Sunday, 27 November 2016

Micros at home

When a lichen-eater crawls across your living room window, it's probaby time to get out the squeegee. But I rescued it first:
Luffia ferchaultella
It has quite a comical crawl:
video

Just afterwards a Mompha langiella came to sit on me.
Today, a Phyllonorycter sp. landed on the house. I think messaniella given the time of year.

Simon

Thursday, 24 November 2016

New book!

February 2017
Field Guide to the Moths of Great Britain and Ireland
Third edition
Field Guide to the Moths of Great Britain and Ireland

Field Guide to the Moths of Great Britain and Ireland has been fully revised and restructured, to reflect the latest thinking in taxonomy. There are new descriptions and illustrations for newly discovered species, and existing entries have been updated, with distribution information revised and maps included for the first time.

 
Pbk £29.99  
Hbk £49.99
Find out more

Xmas is a-coming!  Wonder if it is different enough?

Wednesday, 16 November 2016

Feathered Thorns





Can someone tell me what is going on here please? These two were in the trap this morning. Both have broad, feathered antennae, so I take them to be males. Is such a large variation in size usual with this species?

Sunday, 13 November 2016

1,000 th Post - Ynys-hir

As the title tells us this is the one thousandth post on the Ceredigion Moths blog so before I start can we thank everyone who has contributed to and/or viewed the posts over the last four years since we started.  Averaging 250 posts a year didn't seem like much until we realised it is five a week.

Last night at Ynys-hir Tony deployed two actinic light traps in the woodland which captured nine macro species and one micro.  I picked up an Oak leaf this morning which contained a larva of Stigmella atricapitella.  I'm sorry I have not got a reasonable photo as I had to open up the mine to look at the larva, the only way to be sure it was S.atricapitella.

Mottled Umber 3,  November Moth agg 60 (a conservative estimate), Red-line Quaker 1, December Moth 7, Red-green Carpet 2, Feathered Thorn 13, Green-brindled Crescent 2, Chestnut 2, Yellow-line Quaker 1, ad last but not least (except in size) Pschoides filicivora 1.
December Moth

Feathered Thorn

P. filicivora

Saturday, 12 November 2016

December Moth

We had our first two December Moths last night together with several Feathered Thorns out of a total of eight macro species.  It seems to have been an exceptionally good autumn for the Epirrita species (November Moth aggs). Last night we had 63 of these in our woodland trap and the week before 120.

Carolyn & Evan

December Moth

Feathered Thorn

Thursday, 10 November 2016

Overwintering Leafminers

One or two people have mentioned to me that they are starting to develop an interest in leaf mines.  This has prompted me to put together a tip or two and although it may be a little late for this year there are still a few 'green islands' around among the fallen leaves.  Beech and Oak are the best for this, look for a green patch in the middle of an otherwise brown leaf and there should be a larva still in there.  Beech mines are easily identified but Oak mines are a little more complicated and may need rearing through the winter.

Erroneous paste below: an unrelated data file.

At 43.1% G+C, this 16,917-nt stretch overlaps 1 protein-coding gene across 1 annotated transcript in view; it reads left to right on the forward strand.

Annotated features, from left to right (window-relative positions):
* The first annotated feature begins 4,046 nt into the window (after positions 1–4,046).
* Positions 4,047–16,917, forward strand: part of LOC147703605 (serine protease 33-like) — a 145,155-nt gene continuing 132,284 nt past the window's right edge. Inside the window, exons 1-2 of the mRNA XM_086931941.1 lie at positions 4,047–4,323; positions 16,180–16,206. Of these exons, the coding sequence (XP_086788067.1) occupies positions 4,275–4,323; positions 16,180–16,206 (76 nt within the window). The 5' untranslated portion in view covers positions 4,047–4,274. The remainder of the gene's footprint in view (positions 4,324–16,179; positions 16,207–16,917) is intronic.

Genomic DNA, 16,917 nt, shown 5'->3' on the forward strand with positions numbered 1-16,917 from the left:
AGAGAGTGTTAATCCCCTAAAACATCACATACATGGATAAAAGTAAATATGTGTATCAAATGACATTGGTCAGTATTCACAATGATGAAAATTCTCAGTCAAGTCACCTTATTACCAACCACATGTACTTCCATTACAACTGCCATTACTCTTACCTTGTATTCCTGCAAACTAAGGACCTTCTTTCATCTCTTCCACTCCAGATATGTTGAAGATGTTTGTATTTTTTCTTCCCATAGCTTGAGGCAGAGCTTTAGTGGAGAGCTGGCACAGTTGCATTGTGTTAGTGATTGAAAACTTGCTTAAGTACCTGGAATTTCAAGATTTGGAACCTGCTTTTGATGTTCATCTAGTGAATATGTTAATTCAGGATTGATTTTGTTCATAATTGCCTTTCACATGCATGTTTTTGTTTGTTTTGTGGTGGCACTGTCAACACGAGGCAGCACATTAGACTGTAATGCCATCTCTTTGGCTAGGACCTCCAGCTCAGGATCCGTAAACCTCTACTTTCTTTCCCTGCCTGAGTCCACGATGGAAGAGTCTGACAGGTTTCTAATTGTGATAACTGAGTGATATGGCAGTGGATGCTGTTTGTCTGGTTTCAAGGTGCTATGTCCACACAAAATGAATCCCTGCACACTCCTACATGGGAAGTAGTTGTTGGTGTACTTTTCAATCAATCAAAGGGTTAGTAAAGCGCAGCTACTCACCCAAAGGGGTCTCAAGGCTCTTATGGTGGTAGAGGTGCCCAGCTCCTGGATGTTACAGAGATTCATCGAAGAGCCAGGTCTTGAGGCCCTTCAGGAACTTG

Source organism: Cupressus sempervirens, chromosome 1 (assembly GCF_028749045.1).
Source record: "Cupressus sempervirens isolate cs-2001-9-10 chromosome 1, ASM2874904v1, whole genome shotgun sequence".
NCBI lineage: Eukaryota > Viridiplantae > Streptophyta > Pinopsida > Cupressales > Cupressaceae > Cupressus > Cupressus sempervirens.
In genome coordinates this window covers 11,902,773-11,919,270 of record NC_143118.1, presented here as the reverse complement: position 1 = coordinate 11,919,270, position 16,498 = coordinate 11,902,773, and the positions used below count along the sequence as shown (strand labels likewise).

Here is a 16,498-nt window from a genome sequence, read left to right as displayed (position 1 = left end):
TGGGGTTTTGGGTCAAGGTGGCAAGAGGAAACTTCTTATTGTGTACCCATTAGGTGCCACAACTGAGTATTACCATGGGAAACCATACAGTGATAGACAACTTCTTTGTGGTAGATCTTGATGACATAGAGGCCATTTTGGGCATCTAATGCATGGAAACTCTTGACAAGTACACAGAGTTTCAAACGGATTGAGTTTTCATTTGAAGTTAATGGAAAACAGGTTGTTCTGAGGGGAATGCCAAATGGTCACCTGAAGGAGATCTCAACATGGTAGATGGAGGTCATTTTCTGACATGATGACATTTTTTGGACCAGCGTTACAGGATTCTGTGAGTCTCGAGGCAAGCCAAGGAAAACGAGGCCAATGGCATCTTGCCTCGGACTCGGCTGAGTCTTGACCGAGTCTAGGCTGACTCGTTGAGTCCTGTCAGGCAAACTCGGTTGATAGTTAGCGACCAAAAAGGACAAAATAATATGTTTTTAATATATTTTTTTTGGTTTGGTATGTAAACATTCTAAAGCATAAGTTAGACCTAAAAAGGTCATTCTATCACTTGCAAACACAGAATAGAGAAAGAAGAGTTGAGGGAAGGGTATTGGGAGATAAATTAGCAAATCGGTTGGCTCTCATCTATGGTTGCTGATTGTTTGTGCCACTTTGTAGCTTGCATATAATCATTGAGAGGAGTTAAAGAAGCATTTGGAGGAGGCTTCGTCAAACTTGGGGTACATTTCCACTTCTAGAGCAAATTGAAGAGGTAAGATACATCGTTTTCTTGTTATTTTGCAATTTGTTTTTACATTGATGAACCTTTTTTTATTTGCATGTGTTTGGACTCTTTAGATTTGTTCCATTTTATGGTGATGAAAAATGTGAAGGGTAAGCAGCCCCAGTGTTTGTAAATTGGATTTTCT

More information can be found on the internet and by carefully working through the key, link (here) you will have some success I'm sure. You can start with either the 'Mine-keys' or 'Plants' page but I suggest using both.  You will not be able to identify everything, so don't try and start off with the easy ones.
Stigmella tityrella on Beech

Stigmella hemargyrella on Beech


Rearing miners through the winter.

Some species cannot safely be identified from the mine alone. A look at the larva or pupa can help in some cases but this needs care.
If you find a mine containing a live larva or pupa;  cut up some old tights and tie off one end, put the leaf inside and tie off the other end and secure it to a low growing bush in the garden.  Don't forget a label! Choose a sheltered spot for this, you are trying to mimic what would happen to a leaf 'in the wild'.  Bring the leaf indoors next year March or April time, remove the leaf from the tights, put it in a pot and wait to see what emerges. Phyllonorycter mines work well to start with.

Best of luck.
Ina



Friday, 4 November 2016

Small Angle Shades

From last night's trap: Epiphyas postvittana; Red-green Carpet; Spruce Carpet; November Moth agg. x 2; Mottled Umber; Turnip Moth; Square-spot Rustic; Black Rustic; Blair's Shoulder-knot; Yellow-line Quaker; Green-brindled Crescent; Merveille du Jour x 3; Feathered Ranunculus; Angle Shades; Silver Y and this 2nd gen. Small Angle Shades.

Small Angle Shades

Wednesday, 2 November 2016

Possible Stigmella hybnerella leaf mine - help needed

I collected this Hawthorn leaf from the coastal path a couple of days ago.  I think it looks like a vacated Stigmella hybnerella leaf mine, but I am wondering about the slender part of the gallery - it is meant to have "black linear frass with narrow clear margins" but this gallery doesn't look as clear as other examples I have seen online.  Using the key I haven't found an alternative that it could be.  The dark patch behind the gallery is present on other parts of the whole leaf so does not seem to be part of this leaf mine.  Any thoughts?
Possible Stigmella hybnerella mine
Early gallery in detail